The servicing of the locomotive was not something that would be tolerated in today;s world where concerns about exposure to hazardous substances and workplace hazards are in force. The locomotive parts went for a dunking in a hot lye (caustic soda) vat to remove oil, grunge, paint, and anything else that needed to be cleaned off.
    The boiler was likely insulated with asbestos blocking, and this was probably putting plenty of asbestos fibers into the air. The shop crew did a lot by brute force, instead of using things like air impact wrenches.

    Interestingly, the locomotive is described as spending a total of twelve (12) days in the shop, of which five (5) of those days were spent in the paint shop. This means the actual overhaul or shopping of the locomotive had to happen in seven (7) days. By having overhauled parts from engines of the same class on the shelves, the overhaul was possible in this time. Things like driving wheel sets (wheels and axles) which had already been re-tired and journals turned and burnished, and main axle "brasses" which had been rebabbitted and bored, were likely ready to go onto that engine. The worn parts went into the shop for rework and subsequent re-use on an engine of the same class. Chances are (and this was not shown), the drive wheel sets had been through the "quartering" process. The shops had "quartering machines" which turned all the crankpins to equal throw distance, and re-established the "quartering" or relationship of the crankpins on each side of the locomotive. In service, crankpins would wear unevenly and wind up changing the relationship and throw distance slightly. Shopping an engine to the extent shown in this film would mean re-tiring the drivers and re-quartering the crankpins. Rod brasses re-babbitted and bored to fit the new crankpin diameters would be fitted as well.

    What many people who rhapsodize about the romance of steam locomotives, and how great they were, how they had soul, etc, never had to actually care for one. Routine work to take care of a steam locomotive includes: dump the ashpan and get under a hot locomotive to lubricate the main brasses or check the hard grease in them; to clean the ashes out of a smokebox with a boiler having a fire in it and steam up; fill lubricators with steam cylinder and valve oil; climb up on a hot boiler to check/fill the sand dome; get in the coal pocket of the tender to "trim" the load of coal and move what is left forward so it can be gotten to when firing; take the clinker hook and pull clinkers from a hot firebox; fire the boiler with the engine working hard and have to look into the incandescent firebox to "read the fire" and bail coal where it is needed; maintain your footing on a slippery engine deck made of well worn diamond plate with a dose of coal dust to make it more slippery...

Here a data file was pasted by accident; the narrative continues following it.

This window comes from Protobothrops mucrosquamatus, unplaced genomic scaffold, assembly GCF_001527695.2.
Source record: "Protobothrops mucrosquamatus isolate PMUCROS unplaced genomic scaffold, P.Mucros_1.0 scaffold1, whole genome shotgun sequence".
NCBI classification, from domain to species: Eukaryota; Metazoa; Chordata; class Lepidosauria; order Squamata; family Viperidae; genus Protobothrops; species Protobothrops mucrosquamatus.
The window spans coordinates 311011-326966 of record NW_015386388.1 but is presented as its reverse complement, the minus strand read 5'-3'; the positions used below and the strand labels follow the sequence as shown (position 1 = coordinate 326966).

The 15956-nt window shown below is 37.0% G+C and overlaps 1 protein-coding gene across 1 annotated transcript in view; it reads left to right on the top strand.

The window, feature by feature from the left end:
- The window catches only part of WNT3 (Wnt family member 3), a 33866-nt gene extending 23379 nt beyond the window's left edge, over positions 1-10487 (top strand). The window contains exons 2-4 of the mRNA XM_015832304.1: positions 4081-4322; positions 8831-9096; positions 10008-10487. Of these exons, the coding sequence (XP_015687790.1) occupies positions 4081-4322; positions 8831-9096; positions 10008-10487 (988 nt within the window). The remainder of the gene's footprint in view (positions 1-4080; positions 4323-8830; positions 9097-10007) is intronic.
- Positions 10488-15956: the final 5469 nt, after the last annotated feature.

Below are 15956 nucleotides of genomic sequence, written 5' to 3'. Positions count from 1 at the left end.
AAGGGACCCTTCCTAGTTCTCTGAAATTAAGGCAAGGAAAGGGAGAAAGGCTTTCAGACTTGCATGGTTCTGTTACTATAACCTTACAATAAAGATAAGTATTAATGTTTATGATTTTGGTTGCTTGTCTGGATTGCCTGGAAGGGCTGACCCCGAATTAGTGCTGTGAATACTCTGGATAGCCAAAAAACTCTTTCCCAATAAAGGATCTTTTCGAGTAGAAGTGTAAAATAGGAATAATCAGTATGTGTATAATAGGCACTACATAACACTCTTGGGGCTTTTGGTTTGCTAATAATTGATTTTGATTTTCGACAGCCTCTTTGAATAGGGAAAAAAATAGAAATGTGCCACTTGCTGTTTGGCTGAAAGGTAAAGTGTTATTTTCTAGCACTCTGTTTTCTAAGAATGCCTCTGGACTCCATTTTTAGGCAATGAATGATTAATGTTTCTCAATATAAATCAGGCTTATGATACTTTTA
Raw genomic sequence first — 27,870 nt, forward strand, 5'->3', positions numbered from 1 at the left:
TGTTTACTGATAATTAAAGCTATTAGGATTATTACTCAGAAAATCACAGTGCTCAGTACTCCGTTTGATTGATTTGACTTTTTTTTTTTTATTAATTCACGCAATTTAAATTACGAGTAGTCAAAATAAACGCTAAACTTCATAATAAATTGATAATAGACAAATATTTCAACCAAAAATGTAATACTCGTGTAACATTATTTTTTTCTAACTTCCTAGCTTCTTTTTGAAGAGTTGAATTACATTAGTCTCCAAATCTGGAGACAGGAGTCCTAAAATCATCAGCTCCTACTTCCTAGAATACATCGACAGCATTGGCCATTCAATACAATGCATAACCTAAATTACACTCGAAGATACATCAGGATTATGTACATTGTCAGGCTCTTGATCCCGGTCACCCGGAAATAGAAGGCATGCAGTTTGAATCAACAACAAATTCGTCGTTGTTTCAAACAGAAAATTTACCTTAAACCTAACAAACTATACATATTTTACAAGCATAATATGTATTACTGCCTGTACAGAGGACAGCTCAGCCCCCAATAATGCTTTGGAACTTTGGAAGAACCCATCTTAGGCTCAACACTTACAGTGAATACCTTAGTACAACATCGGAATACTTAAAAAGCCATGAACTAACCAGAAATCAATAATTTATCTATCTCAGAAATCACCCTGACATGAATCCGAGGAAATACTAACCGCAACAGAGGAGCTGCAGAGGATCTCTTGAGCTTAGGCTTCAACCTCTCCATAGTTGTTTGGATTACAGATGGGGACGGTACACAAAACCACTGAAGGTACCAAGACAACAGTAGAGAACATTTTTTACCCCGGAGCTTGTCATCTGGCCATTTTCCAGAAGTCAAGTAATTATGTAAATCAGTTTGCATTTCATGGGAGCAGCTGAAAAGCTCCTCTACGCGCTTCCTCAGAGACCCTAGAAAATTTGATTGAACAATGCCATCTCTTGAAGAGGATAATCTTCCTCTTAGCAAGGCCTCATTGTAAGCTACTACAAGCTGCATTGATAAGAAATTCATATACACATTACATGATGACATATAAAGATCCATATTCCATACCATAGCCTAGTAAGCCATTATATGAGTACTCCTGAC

keep bailing coal where it is needed while the engine is working and the fire seems to want to come out of the firehole and get you; try to work the injector and discover it has decided not to pick up and hold... The starry-eyed rail buffs (often called "foamers" 'cause they tend to get frothy at the mouth around steam locomotives) all want to give their left nut and first born son to "work on a steam locomotive". They will chew your ear off about every steam locomotive ever made, and pay no heed of the fact you have a job to do and a grave responsibility with it. When you offer them a chance at breaking into steam locomotive operations and they discover it is not about riding in the cab and waving to people, but about getting under a hot engine or similar, they tend to fold like a cheap suit and run like the devil himself was after them. The average person who bemoans the passing of steam locomotives has no clue what it took to keep those locomotives in service. They also have no clue as to hard and dirty the work was, and what hazards and hazmat came along with it.

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    G'day Joe, I just LOVE that post of yours; absolutely "spot-on" with your comments about what has to be done every time the loco finishes work for the day. And as for your "foamers" comment, I don't think any of us can improve on it. I haven't stopped laughing yet! My experience of steam was limited to driving a 7.25 inch gauge loco and it was hard, dirty and hazardous. But shoot, it was good fun. Good on you, mate.